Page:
Tuesday, December 06, 2005

Wave Technique

First installment in my story about how I used some virtual Laser coaching resources at CORK in 2001.

Racing in the round-robin qualifiers on Saturday confirms my suspicion that I am seriously out of form. The southwest wind starts out at marginal hiking conditions and builds in strength over the day. At the start in the first race my timing is all off and I am squeezed out of the back of the fleet. Starts in the next two races are marginally better. But it doesn'’t help my performance to hit the windward mark twice during the day trying to tack around it after a port tack layline approach. But the most obvious weakness in technique is that I am not working the boat well through the waves on the beats. The final indignity is a death roll capsize on the run in the third race. At which point sailing back to the inviting shelter of nearby Portsmouth Harbor seems to make more sense than finishing the race. Oh well, I expected to be in the silver fleet anyway and now I am.

On Saturday evening there is plenty of stuff to review with my coaches. But I spend most of my time seeking their advice on how to work the boat through the waves upwind.

Steve Cockerill has a long article on his CD about upwind kinetics. He analyzes how rudder movements and body movements affect boat trim and shows a couple of video clips of bad hiking and kinetic techniques. Finally he has an 11 second clip of himself showing the recommended technique in smallish waves. Hmmm. Very analytical but a little difficult to see exactly how everything is meant to work together.

The SailCoach CD has an extensive range of video clips showing how to work the boat in a variety of wind and wave conditions. There are several minutes of video of Robert Scheidt, Ben Ainslie and Serge Kats from various angles -– above, behind, the side -– so I can see exactly how the tiller and body movement affect the movement of the boat in the waves. There is a good commentary explaining it all but, for me, it is the video images that really teach the technique. I play one of the clips of Scheidt several times and try to carry a visual memory of his technique.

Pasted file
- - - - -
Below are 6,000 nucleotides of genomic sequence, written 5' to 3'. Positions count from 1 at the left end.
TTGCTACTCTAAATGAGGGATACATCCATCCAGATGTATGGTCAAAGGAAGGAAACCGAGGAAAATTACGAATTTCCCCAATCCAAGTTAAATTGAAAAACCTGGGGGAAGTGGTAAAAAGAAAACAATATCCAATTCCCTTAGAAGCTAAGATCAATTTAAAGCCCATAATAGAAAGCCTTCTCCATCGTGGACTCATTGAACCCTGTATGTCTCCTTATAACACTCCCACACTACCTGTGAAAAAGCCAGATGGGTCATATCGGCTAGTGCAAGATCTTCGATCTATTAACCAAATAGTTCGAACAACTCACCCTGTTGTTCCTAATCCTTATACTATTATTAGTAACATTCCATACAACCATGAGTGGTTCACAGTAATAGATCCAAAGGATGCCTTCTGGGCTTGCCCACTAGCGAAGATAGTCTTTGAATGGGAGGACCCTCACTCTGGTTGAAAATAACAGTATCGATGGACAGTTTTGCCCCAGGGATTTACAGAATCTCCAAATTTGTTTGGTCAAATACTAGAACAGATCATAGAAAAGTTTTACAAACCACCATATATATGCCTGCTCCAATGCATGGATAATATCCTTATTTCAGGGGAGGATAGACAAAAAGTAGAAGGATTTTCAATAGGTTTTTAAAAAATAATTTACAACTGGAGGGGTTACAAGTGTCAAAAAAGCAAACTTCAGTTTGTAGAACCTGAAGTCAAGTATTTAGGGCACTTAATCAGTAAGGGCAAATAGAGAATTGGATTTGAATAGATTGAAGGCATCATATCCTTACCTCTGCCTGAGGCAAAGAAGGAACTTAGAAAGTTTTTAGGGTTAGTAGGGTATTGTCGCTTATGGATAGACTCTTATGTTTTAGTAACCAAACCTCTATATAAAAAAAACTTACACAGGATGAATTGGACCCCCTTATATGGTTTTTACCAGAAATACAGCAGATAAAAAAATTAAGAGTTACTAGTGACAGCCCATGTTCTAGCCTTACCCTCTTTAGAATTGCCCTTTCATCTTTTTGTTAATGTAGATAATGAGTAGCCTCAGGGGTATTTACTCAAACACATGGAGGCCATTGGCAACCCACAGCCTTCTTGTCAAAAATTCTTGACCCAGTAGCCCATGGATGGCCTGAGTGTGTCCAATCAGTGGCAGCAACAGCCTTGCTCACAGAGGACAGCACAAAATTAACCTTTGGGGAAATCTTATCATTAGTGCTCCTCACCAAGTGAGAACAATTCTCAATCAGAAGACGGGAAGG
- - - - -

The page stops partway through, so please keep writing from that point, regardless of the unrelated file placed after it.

Finally I consult the chapter
(written by Rod Dawson) on Straight Line Speed on the Beat, Reach and Run in Ben Tan'’s book”. There is a good short discussion on torqueing the boat through waves supported by two photos. But it is accompanied by the realistic advice that the technique requires a great deal of physical fitness and if you get it wrong you'’ll actually go slower. Rod'’s advice is to learn to hike flat-out first and then to torque the boat only on the bigger waves.

Let's see how all that helps in the real races in the silver fleet tomorrow ...

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